Merle Haggard: Hag - Concepts, Live & The Strangers - The Capitol Recordings (6-CD)
6-CD box (LP-size) with 120-page hardcover book, 168 tracks, 1968-76. Playing time approx. 440 mns.
Merle Haggard was one of the first country artists to see the LP as more than one hit and some filler songs.
Now Bear Family gathers together all of his 'concept' LPs for Capitol 1968 -1976, plus the 'live' LPs... plus the LPs by Merle Haggard's band, the Strangers!
Fans and critics alike view this as Merle Haggard’s finest work.
Merle Haggard was a groundbreaking artist in many ways. After his initial success, he devoted a lot of time and creative energy to 'concepts' that interested him, including live albums, tribute albums, gospel albums, and The Strangers’ instrumental albums. The third and final box set in Bear Family’s documentation of Merle Haggard's Capitol recordings includes all of these ‘concepts.’
This is some of the finest music from Merle Haggard’s 45 year career. Fans and critics agree on that. The box includes the Jimmie Rodgers tribute double album from 1968 and the Bob Wills tribute album from 1970 for which Merle Haggard reunited many of Bob Wills‘s original Texas Playboys. There are three exciting live albums, including one of the best selling country albums of all time, 'Okie From Muskogee--Live In Muskogee, Oklahoma.' There is the ambitious 'Land Of Many Churches' gospel project, for which Merle Haggard recorded revival-style gospel music in backwoods Baptist churches, San Quentin, a Nashville rescue mission and a California Pentecostal church. The set also includes the complete Strangers instrumental output...all of the songs from their five 'solo' albums plus many unreleased surprises, featuring knockout playing from Roy Nichols on guitar and Norm Hamlet on steel guitar.
This box set captures an artist using his success to take his art in new directions. This is the real Merle Haggard: traditionalist, iconoclast, but above all musician.
Article properties: Merle Haggard: Hag - Concepts, Live & The Strangers - The Capitol Recordings (6-CD)
Merle Haggard, an icon of American music, died at his home in California on Wednesday, April 6, 2016. It was the singer, songwriter, and musician’s 79th birthday. In 2008 he battled lung cancer, and was hospitalized in December 2015 with double pneumonia. Haggard returned to the stage soon after, but was sidelined again in February due to continuing health concerns. “A week ago Dad told us he was gonna pass on his birthday,” Merle’s son and lead guitarist, Ben, revealed the day his father died, “and he wasn’t wrong.”
Merle Ronald Haggard was born April 6, 1937 in Bakersfield, California. Following his father’s death in 1945, Merle grew restless and rebellious. Several brushes with the law ultimately landed him in San Quentin prison in 1958. Following his release in 1960, Merle returned to Bakersfield, where he worked at manual labor jobs during the day. In the evenings he paid his dues in the same local honky tonks that sculpted the early career of fellow Bakersfield Sound pioneer Buck Owens.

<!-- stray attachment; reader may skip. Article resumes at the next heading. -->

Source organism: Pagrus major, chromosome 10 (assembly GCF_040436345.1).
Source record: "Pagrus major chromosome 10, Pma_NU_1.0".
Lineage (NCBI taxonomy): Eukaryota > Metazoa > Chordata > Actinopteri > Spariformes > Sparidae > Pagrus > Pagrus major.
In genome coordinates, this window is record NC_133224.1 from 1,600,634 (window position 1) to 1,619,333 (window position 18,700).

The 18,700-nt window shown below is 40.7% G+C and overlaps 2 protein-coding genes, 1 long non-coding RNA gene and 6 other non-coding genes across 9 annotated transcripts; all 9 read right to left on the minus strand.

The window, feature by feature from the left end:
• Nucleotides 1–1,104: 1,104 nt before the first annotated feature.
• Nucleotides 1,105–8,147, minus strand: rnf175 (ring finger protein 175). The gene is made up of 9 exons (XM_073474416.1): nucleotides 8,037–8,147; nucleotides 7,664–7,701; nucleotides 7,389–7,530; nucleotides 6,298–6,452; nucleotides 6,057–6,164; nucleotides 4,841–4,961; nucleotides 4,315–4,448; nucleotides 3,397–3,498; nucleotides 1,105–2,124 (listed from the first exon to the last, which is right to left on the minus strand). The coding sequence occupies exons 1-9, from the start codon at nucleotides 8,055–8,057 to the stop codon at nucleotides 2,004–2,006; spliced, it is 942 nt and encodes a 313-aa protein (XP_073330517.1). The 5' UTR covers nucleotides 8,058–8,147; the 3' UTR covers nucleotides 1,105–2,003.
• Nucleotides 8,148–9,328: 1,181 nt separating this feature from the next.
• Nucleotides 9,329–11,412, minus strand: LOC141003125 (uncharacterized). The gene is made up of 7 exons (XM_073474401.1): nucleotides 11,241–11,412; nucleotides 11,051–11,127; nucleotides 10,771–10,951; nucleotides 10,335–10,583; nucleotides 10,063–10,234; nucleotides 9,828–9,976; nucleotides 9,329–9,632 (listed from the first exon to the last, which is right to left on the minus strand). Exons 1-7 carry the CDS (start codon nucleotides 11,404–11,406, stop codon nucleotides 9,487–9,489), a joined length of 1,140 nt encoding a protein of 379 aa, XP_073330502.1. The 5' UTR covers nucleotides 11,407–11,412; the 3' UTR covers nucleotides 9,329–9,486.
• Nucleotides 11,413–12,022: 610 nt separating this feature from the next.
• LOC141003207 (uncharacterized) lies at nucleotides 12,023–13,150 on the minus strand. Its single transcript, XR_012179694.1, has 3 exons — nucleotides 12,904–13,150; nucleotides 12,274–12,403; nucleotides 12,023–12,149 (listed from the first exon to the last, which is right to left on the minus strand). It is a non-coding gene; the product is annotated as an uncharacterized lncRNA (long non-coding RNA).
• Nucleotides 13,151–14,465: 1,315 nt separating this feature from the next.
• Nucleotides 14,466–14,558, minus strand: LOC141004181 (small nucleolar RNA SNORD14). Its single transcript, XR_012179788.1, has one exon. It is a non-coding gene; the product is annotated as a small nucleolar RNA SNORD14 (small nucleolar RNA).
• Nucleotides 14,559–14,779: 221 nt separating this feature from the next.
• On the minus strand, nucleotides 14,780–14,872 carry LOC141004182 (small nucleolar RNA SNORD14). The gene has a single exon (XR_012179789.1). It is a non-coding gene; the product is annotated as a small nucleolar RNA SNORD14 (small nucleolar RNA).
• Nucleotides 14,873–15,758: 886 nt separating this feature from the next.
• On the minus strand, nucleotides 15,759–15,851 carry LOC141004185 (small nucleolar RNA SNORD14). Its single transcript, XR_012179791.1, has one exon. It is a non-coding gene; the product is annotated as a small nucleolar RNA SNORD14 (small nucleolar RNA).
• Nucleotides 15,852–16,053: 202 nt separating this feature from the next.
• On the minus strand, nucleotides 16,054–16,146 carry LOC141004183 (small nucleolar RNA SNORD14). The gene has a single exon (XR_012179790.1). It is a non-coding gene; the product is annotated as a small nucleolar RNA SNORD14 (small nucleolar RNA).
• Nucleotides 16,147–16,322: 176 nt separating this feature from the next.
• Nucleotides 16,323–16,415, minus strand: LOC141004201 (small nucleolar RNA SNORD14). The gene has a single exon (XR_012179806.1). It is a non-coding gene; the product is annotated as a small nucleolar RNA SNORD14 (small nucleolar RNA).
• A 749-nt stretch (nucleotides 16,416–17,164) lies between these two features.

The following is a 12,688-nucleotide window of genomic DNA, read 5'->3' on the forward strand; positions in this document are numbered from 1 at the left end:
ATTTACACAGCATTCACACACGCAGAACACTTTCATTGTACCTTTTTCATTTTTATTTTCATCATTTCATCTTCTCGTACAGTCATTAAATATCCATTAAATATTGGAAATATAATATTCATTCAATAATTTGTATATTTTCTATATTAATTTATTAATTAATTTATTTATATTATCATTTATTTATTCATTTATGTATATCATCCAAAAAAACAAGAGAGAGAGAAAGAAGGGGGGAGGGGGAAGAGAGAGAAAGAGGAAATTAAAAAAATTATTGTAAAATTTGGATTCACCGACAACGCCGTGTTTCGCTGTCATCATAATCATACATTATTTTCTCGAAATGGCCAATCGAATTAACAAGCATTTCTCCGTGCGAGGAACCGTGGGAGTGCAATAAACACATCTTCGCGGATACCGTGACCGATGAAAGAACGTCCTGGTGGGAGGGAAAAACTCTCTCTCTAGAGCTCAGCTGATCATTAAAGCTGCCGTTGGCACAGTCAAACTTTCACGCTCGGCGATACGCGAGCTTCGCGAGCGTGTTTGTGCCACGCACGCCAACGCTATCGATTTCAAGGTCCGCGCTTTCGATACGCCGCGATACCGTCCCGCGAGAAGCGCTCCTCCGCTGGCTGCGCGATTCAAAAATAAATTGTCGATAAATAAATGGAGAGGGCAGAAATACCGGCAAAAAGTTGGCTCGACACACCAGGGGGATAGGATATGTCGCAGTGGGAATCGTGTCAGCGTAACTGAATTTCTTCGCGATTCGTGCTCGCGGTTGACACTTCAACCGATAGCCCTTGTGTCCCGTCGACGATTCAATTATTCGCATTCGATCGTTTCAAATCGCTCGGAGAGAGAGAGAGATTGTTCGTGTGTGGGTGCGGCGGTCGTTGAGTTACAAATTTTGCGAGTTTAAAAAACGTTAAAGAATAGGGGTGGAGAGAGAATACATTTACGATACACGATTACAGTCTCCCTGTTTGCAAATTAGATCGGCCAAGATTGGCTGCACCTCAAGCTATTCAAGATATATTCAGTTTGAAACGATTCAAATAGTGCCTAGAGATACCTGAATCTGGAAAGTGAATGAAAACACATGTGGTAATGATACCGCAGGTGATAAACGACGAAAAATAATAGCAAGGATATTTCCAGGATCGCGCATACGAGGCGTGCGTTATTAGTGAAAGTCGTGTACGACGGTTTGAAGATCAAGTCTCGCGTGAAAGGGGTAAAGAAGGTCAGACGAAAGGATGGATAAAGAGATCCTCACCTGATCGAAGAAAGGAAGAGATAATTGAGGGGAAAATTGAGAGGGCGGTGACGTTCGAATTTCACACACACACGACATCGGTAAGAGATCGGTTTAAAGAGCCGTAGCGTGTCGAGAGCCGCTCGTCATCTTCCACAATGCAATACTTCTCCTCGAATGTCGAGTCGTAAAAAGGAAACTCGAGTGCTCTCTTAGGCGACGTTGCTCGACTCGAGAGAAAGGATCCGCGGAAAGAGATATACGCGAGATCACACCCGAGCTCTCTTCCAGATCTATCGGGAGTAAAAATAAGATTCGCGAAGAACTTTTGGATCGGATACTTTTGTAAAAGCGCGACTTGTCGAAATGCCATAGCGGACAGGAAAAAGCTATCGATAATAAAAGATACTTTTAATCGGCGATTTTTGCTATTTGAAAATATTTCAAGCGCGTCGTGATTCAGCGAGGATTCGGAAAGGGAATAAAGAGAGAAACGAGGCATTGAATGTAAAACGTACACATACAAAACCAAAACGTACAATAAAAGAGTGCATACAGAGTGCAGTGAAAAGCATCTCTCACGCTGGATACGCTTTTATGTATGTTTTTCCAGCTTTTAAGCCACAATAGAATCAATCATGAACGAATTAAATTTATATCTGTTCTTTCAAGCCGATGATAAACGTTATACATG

Merle eventually signed with Bakersfield’s tiny Tally label, releasing a handful of singles before signing with Capitol Records in 1965. During his decade-long stint with Capitol, Haggard scored more than two dozen #1 country hits, including “Branded Man,” “Mama Tried,” “Okie From Muskogee,” “If We Make it Through December,” and “The Roots of My Raising.” Subsequent stints with the MCA and Epic labels yielded additional #1 hits, including “I Think I’ll Just Stay Here and Drink,” “My Favorite Memory,” “Big City,” and “Going Where the Lonely Go.” He was inducted into the Country Music Hall of Fame in 1994, and continued to record for various labels, releasing his final studio album, Working in Tennessee, in 2011.
The celebrated “poet of the common man” frequently explored themes of restlessness, determination, stubborn individuality, responsibility, hard work, and a longing for personal freedom. His gift for capturing the spirit and struggles of the working class earned him a reputation as one of the great American songwriters in the tradition of Woody Guthrie and Bob Dylan. Beyond his mastery of lyrics and melody, Haggard was an accomplished multi-instrumentalist and nuanced vocalist who set a new bar in country music for both twangy barn-burners and tender jazz-tinged ballads. “He wasn’t just a country singer,” son Ben added. “He was the best country singer that ever lived.”
Haggard reached the Top 10 on the Billboard Country Singles chart more than 70 times between 1966 and 1989. Nearly 40 of those songs climbed all the way to the #1 spot. Beyond the hits, Haggard released 54 studio albums as a solo act, 10 collaborative albums with other artists, 11 live releases, and 5 additional studio albums spotlighting his legendary band, the Strangers. He won more than two dozen awards from the Academy of Country Music and the Country Music Association, as well as three Grammy awards. Haggard was inducted into the Songwriters Hall of Fame and, in 2010, was honored by the prestigious Kennedy Center for “outstanding contribution to American culture.”
“I want to die along the highway” Haggard sang in his 1977 hit “Ramblin’ Fever.” The legendary road warrior almost pulled it off. “It’s what keeps me alive and it’s what fucks up my life,” Merle said of touring in a 2016 interview with Matt Hendrickson. Although he had little interest in the trappings of celebrity, Haggard loved to sing and play. Bringing his music to his fans fueled him to the very end. His passing marks not only the end of a remarkable career, but the death of an icon who ranks with Ray Charles, Johnny Cash, Miles Davis, and John Lennon as a musical force who forever changed the face of music.